I’ve been divorced twice.
Both times the parting was far from easy. There was a lot of hurt on both sides. I realized that I shared in the responsibility of the failure of both marriages.
I felt tremendous shame at the time.
Later, I hoped for some kind of closure. Both of those men had been important in my life. I wanted to thank them for what they had offered to me. I hoped they could hear my sincerity. I hoped that both of us could sit down, and discuss as reasonably and respectfully as possible, what had occurred. What we got right, and what was terribly wrong. We might not agree, our perspectives might be quite different, but at least we could listen with a caring ear. I didn’t expect it to happen immediately, but hoped that with time, we could attempt it.
It never happened, with either ex.
That was, and still is, somewhat disappointing to me.
But who knows… perhaps the marriages wouldn’t have ended if that kind of conversation was possible in the first place.
Both remarried, and are doing well.
Why do I share this particular part of my life with you?
Many people long for emotional closure in relationships — not just marriages that ended in divorce, but friendships that suffered from misunderstanding or betrayal of confidences, or estrangement from a sibling or a parent. Even if there isn’t hope for reconciliation, people can carry tremendous pain that what was once a vital relationship in their lives, will never end — respectfully.
“I wish we could both talk about how our relationship suffered. I’m quite willing to take my share of the responsibility, but they refuse to talk. I haven’t seem my parents in years.”
“I’ll never know what her true feelings are. I hear that she blames me for everything, but I’m willing to hear what she has to say. I want her to know that I really cared for her.”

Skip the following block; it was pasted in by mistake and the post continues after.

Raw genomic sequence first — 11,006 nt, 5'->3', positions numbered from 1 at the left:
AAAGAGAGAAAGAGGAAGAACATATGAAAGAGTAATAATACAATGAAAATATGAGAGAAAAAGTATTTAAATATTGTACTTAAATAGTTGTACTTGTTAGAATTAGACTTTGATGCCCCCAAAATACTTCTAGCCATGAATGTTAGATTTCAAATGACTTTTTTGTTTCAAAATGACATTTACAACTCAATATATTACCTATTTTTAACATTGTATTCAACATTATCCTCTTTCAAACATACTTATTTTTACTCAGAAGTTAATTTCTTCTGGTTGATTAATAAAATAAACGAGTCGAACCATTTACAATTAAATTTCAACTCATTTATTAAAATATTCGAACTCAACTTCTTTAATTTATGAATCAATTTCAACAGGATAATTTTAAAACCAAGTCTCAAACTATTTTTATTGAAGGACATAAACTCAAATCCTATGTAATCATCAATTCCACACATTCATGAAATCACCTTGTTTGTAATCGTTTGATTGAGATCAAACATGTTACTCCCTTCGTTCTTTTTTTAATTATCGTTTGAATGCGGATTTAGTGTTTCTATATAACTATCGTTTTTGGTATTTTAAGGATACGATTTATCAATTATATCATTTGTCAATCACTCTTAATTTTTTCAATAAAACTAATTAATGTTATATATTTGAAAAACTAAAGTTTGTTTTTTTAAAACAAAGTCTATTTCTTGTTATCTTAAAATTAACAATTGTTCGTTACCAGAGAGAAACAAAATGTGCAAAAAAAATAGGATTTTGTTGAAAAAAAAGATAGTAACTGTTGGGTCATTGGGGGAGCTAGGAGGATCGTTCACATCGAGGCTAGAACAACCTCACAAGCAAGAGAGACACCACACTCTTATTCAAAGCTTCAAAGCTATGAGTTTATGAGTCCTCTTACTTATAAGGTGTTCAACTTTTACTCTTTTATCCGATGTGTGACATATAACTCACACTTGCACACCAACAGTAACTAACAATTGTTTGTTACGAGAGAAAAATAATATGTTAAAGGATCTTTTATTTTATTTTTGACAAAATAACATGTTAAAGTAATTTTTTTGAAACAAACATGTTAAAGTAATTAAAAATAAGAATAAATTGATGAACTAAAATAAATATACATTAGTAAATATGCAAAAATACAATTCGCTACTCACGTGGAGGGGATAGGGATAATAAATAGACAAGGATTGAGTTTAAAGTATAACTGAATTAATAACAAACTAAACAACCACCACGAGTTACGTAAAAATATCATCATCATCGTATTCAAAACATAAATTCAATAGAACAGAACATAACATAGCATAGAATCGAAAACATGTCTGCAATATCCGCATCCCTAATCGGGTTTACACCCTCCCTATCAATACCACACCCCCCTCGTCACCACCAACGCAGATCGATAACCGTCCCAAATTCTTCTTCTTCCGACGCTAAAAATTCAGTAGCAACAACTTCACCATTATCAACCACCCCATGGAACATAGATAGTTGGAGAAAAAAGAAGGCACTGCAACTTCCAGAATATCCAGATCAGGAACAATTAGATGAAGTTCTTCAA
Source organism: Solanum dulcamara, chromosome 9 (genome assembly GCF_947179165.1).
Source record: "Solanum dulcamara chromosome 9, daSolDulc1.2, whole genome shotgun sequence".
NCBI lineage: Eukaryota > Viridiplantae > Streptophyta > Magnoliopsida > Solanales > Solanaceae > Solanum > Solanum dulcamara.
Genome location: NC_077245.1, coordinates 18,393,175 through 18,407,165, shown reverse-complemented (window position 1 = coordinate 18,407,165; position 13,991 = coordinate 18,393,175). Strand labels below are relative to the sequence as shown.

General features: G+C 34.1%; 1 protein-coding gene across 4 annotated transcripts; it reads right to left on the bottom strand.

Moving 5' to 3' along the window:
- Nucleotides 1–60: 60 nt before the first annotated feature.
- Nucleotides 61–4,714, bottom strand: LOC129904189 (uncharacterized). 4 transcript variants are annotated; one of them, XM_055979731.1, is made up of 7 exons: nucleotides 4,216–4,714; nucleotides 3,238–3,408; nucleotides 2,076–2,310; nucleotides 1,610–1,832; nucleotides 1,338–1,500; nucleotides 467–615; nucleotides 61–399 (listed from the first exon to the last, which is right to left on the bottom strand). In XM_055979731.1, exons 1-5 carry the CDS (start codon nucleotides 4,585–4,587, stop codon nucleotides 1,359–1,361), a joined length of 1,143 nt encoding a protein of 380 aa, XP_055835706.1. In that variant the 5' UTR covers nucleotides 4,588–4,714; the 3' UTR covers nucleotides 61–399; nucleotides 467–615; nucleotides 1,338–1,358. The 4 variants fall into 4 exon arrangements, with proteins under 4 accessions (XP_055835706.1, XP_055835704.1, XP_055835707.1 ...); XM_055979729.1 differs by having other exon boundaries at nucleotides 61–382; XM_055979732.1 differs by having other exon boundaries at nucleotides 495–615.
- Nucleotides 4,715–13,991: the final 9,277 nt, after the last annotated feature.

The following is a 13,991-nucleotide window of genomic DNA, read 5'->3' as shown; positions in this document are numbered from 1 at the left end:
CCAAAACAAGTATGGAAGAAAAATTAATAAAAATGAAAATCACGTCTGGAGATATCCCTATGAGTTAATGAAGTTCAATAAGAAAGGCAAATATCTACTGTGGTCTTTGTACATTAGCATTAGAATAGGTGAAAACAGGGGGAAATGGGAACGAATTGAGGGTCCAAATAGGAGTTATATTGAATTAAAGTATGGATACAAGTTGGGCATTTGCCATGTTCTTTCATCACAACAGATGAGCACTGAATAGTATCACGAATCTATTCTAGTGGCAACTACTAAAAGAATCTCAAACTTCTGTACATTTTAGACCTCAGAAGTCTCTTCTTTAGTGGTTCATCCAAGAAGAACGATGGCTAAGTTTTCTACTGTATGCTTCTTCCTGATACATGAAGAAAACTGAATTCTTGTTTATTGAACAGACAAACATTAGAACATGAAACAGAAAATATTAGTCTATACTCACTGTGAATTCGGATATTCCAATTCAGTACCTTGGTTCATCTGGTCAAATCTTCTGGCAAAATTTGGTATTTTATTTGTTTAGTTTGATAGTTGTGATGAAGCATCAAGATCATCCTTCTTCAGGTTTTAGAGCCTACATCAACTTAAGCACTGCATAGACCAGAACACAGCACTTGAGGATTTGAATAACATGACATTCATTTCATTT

“He just disappeared out of my life. I still don’t have a clue what went wrong.”
What do you do if someone you cared about, or tried to have a good relationship with, simply disappears? Cuts you out of their life, and remains angry and bitter toward you? Maybe even blames you for something you don’t understand or agree with?
It happens all the time.
What can you do? Here are four things you can work on by yourself.
1) Realize not everyone has the willingness to take responsibility for themselves.
Often the conversation you can imagine having is just that. Imagination. The other person doesn’t have the capacity to have an objective conversation with you. They don’t know how, or they want to blame you only. Maybe they’re a narcissist and can’t fathom their own culpability. But there’s no way “in God’s green earth” (as my father used to say), that they’re going to sit down with you, and rationally and reasonably talk about your differences.
You’re only in control of half of that discussion. You can’t force it to happen. It won’t work.
2) Quit trying so hard. Give it time.
If someone is blaming and even vicious toward you, your attempts at fixing it, or trying to change their mind, is probably only fueling the flame. And keeping you anxious. But slowly, with time, things are likely to cool off.
Maybe you’ll get closure. Maybe you won’t. You can live with both.
3) Maintain your own integrity.
If the other person is your ex, it’s very hard, because you fear how your children are being affected by hearing mean things about you. If it’s an old friendship that has deteriorated, it can feel awkward to maintain other shared friendships. If family, you may have to explain that you don’t have a relationship anymore with a family member. That can feel awkward or embarrassing.
Trust that who you are will shine through. Be mindful of your own integrity.
Don’t be controlled by what the other is doing or saying.
Guide your own life in a way that reflects your values. Your children will learn. Your friends will take sides or they won’t. If your biological family is not available, you can create your own.
4) Make sure you’re moving through your own feelings.
It’s hard enough when relationships end that you’ve valued or worked hard on. Add a lack of closure to that picture, and it can cause a more complicated grief.
As in all grief, try to notice whether or not you’re moving through all the emotions of loss: denial, anger, fear, sadness. It’s when you get stuck in one stage of grief that your feelings can become completely overwhelming and entrenched.
You can get closure, even by yourself. In fact, it’s very important to do so, so whatever shame you may feel can be let go.
It’s a gift you both give, and receive.
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